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Why did fewer people change address in England and Wales in the 2000s than in the 1970s? Evidence from an analysis of the ONS Longitudinal Study

Lookup NU author(s): Professor Anthony Champion



This is the authors' accepted manuscript of an article that has been published in its final definitive form by John Wiley and Sons Ltd, 2019.

For re-use rights please refer to the publisher's terms and conditions.


The paper explores why internal migration rates fell in England and Wales between1971 to 1981 and 2001 to 2011. It considers all‐address changing rates, short‐distancemigration (address changes involving moves of 10 km or less) and long‐distancemigration (moves of 50 km or more). It does so by using the Blinder–Oaxaca methodto decompose the differences between the 2 time periods into a compositional component(changes in the aggregate migration rate attributable to increases or decreases inmore or less migratory groups of the population) and a rate component—the extent towhich these population groups behave differently in the 2 time periods. The analysisfinds that changing population structure since the 1970s does not fully account forthe observed decreases. Instead, it seems that changed migratory behaviour and inparticular, a large general downward effect that cuts across all population groups arethe most important component. The greater decrease in address changing observedfor all moves and those of less than 10 km (compared with longer distance moves) pointsthe search for further explanations in the direction of factors known to be associatedwith short‐distance moves such as the housing market, and this is identified as anavenue for more research.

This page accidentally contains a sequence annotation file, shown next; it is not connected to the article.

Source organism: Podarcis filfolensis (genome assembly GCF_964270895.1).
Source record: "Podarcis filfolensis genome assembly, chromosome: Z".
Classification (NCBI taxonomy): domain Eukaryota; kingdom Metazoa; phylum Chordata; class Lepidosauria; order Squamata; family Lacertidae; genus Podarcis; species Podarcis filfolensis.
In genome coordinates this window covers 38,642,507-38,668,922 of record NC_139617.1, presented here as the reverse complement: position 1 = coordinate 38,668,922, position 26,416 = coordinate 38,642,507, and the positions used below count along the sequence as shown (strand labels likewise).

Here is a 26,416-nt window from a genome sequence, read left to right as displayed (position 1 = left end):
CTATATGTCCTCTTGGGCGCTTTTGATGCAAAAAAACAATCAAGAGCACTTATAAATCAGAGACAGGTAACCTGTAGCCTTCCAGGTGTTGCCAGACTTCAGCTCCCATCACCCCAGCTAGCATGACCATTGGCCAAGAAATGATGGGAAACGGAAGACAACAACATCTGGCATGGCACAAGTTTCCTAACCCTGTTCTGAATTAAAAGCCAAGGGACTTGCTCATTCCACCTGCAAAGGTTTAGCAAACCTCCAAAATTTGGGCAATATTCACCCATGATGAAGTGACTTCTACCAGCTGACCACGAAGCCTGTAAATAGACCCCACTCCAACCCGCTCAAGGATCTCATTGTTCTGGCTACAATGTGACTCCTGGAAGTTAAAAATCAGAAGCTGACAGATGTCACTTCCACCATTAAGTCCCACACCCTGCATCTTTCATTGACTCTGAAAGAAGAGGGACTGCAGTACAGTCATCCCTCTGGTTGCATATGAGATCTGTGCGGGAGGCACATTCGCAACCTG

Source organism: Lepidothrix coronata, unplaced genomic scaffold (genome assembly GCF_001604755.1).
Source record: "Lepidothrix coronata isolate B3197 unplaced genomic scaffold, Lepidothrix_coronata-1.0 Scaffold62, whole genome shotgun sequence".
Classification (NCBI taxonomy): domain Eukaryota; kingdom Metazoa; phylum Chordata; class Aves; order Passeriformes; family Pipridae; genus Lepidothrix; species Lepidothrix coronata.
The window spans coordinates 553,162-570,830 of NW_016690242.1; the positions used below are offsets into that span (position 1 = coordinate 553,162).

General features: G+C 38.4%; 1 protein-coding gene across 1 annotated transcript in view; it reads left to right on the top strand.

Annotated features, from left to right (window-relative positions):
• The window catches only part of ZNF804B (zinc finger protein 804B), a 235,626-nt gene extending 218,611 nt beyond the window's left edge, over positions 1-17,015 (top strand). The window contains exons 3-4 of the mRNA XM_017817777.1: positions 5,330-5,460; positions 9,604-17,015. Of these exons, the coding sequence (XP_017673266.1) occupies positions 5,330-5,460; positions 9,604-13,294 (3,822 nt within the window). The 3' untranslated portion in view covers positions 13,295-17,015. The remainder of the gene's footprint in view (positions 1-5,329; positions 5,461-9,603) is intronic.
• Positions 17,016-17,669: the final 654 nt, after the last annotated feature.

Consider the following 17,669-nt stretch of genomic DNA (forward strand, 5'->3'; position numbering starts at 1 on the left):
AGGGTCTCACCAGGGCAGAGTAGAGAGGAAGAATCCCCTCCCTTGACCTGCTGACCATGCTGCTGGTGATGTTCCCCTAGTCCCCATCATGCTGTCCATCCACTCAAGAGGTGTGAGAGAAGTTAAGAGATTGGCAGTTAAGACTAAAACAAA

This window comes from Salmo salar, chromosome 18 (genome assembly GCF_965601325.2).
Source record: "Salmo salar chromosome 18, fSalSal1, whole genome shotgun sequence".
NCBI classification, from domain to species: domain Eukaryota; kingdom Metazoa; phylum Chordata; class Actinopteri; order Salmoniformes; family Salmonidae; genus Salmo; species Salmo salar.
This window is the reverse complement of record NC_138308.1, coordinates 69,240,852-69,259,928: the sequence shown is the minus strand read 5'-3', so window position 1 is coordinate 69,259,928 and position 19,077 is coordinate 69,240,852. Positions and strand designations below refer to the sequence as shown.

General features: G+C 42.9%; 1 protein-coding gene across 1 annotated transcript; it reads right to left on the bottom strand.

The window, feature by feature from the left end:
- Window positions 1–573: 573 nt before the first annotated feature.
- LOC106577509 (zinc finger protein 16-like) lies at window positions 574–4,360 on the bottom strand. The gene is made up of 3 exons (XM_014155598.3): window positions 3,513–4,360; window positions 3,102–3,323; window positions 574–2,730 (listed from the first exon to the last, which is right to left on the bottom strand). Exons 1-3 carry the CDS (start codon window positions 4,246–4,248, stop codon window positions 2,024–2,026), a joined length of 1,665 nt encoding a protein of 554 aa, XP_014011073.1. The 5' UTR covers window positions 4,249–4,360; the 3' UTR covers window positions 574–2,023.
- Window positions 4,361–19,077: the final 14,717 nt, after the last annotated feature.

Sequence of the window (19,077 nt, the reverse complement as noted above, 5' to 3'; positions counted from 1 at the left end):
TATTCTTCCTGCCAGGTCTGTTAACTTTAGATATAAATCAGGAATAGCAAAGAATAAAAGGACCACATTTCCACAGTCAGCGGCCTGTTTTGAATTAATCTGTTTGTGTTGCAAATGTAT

Publication metadata

Author(s): Shuttleworth I, Cooke T, Champion T

Publication type: Article

Publication status: Published

Journal: Population, Space and Place

Year: 2019

Volume: 25

Issue: 2

Print publication date: 01/03/2019

Online publication date: 03/05/2018

Acceptance date: 29/03/2018

Date deposited: 18/06/2018

ISSN (print): 1544-8444

ISSN (electronic): 1544-8452

Publisher: John Wiley and Sons Ltd


DOI: 10.1002/psp.2167


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